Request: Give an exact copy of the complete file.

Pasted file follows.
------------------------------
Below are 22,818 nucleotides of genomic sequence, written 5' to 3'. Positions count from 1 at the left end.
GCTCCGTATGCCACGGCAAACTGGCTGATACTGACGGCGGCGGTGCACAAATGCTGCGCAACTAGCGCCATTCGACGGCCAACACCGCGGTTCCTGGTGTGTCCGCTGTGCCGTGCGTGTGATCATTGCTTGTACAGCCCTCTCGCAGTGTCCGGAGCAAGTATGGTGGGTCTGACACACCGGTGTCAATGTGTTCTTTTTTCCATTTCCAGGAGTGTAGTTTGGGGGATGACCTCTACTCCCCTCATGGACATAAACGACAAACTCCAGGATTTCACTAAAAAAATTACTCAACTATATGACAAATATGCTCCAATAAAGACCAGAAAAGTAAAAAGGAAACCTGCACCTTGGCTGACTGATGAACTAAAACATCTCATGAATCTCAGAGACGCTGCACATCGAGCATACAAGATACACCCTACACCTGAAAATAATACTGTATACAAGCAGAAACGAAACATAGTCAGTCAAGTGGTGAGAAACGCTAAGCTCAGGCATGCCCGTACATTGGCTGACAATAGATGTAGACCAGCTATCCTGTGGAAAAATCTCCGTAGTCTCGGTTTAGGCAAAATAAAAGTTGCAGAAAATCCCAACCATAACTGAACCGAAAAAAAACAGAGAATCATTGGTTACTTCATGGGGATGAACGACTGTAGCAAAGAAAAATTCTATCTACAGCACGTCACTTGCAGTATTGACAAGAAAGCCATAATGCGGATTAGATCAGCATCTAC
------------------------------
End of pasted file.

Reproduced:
Below are 22,818 nucleotides of genomic sequence, written 5' to 3'. Positions count from 1 at the left end.
GCTCCGTATGCCACGGCAAACTGGCTGATACTGACGGCGGCGGTGCACAAATGCTGCGCAACTAGCGCCATTCGACGGCCAACACCGCGGTTCCTGGTGTGTCCGCTGTGCCGTGCGTGTGATCATTGCTTGTACAGCCCTCTCGCAGTGTCCGGAGCAAGTATGGTGGGTCTGACACACCGGTGTCAATGTGTTCTTTTTTCCATTTCCAGGAGTGTAGTTTGGGGGATGACCTCTACTCCCCTCATGGACATAAACGACAAACTCCAGGATTTCACTAAAAAAATTACTCAACTATATGACAAATATGCTCCAATAAAGACCAGAAAAGTAAAAAGGAAACCTGCACCTTGGCTGACTGATGAACTAAAACATCTCATGAATCTCAGAGACGCTGCACATCGAGCATACAAGATACACCCTACACCTGAAAATAATACTGTATACAAGCAGAAACGAAACATAGTCAGTCAAGTGGTGAGAAACGCTAAGCTCAGGCATGCCCGTACATTGGCTGACAATAGATGTAGACCAGCTATCCTGTGGAAAAATCTCCGTAGTCTCGGTTTAGGCAAAATAAAAGTTGCAGAAAATCCCAACCATAACTGAACCGAAAAAAAACAGAGAATCATTGGTTACTTCATGGGGATGAACGACTGTAGCAAAGAAAAATTCTATCTACAGCACGTCACTTGCAGTATTGACAAGAAAGCCATAATGCGGATTAGATCAGCATCTAC